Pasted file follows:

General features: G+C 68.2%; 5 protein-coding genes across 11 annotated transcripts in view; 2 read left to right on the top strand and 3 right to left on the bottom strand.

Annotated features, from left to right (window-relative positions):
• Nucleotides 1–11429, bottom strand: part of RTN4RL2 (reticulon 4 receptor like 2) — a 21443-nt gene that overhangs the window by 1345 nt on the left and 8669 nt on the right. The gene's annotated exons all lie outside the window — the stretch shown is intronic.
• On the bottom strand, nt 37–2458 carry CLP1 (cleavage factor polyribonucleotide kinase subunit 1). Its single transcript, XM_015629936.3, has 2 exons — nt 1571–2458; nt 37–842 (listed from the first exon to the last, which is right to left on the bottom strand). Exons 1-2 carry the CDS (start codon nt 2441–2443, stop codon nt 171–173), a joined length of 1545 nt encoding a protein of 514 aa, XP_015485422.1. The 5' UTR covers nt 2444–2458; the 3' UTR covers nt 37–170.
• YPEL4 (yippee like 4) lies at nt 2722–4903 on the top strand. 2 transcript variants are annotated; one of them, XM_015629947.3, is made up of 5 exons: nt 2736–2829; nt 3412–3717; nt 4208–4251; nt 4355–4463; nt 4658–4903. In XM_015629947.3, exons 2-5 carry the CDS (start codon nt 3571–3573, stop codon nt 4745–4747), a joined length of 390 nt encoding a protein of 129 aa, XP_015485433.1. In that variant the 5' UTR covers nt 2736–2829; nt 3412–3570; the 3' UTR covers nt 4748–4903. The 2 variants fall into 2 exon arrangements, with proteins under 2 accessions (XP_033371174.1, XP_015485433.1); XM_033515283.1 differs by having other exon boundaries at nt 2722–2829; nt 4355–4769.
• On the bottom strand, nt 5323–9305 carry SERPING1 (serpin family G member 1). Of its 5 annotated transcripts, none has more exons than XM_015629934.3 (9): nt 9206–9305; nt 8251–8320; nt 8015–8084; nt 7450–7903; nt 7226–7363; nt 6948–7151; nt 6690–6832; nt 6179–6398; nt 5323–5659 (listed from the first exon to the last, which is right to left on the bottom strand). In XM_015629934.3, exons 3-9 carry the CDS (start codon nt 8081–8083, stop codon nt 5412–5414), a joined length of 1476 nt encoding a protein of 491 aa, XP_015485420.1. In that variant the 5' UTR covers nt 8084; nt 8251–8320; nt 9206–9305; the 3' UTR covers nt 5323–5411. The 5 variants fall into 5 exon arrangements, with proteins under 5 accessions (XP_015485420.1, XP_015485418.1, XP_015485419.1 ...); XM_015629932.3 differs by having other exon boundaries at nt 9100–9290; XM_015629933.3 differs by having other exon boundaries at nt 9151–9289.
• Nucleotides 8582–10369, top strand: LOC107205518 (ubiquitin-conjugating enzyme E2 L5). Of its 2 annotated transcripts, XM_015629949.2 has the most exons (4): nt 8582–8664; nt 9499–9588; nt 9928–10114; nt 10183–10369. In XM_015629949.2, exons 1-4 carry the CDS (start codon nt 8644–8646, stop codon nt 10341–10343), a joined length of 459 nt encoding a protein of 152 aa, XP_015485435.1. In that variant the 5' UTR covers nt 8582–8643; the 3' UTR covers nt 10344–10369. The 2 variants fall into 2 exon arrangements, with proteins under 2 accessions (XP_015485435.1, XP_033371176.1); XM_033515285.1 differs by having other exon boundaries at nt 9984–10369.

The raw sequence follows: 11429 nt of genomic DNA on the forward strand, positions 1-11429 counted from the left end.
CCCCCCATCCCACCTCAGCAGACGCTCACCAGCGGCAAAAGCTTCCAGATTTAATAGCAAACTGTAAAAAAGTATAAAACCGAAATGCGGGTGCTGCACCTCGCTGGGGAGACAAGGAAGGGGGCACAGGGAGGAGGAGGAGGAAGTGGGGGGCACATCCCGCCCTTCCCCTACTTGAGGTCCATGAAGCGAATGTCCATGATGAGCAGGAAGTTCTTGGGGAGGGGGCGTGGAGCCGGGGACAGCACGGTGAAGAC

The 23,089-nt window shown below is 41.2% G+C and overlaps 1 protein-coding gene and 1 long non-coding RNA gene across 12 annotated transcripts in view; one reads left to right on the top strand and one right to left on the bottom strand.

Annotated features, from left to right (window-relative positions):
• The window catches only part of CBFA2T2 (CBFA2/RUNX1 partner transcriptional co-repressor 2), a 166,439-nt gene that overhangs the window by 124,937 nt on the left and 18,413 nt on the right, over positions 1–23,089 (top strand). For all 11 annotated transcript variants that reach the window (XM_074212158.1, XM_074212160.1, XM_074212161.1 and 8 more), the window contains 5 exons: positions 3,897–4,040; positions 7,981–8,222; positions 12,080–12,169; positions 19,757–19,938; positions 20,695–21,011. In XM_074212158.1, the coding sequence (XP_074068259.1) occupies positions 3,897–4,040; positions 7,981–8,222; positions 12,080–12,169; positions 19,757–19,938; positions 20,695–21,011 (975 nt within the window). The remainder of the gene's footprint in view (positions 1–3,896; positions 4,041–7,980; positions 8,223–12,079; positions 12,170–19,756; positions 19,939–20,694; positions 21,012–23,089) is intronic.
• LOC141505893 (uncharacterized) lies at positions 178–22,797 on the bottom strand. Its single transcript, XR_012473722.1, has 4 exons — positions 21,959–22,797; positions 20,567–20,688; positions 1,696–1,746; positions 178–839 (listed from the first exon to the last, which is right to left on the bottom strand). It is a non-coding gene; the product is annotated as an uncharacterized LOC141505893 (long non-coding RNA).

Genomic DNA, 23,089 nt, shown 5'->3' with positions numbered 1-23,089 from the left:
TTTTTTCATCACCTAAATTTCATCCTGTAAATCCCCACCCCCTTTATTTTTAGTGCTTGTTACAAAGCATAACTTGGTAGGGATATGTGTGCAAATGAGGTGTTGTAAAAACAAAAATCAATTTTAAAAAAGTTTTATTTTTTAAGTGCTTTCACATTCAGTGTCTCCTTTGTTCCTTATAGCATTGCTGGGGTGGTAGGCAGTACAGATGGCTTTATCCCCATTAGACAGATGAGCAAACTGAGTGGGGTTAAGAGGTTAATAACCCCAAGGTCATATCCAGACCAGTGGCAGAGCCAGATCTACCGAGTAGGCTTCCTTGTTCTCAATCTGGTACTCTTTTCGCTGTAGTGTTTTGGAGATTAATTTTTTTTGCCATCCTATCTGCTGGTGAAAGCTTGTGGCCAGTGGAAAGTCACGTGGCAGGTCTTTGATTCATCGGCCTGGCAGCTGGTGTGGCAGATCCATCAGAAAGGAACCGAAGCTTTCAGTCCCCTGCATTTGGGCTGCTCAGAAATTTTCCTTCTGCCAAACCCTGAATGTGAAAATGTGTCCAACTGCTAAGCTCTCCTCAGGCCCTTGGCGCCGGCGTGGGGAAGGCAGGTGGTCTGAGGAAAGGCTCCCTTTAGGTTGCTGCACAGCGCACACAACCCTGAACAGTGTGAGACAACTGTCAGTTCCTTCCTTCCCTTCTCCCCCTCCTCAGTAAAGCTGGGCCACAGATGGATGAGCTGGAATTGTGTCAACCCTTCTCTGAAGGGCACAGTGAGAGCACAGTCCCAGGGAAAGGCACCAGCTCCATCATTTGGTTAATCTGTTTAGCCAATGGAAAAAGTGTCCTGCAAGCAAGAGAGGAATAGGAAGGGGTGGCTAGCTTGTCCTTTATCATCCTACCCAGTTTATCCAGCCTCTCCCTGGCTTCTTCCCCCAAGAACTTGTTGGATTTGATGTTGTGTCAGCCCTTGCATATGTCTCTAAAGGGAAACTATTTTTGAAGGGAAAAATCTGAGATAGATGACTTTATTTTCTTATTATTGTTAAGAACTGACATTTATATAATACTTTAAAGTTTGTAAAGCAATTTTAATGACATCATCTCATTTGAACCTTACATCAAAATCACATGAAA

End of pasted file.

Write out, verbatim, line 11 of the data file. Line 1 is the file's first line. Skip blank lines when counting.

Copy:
Annotated features, from left to right (window-relative positions):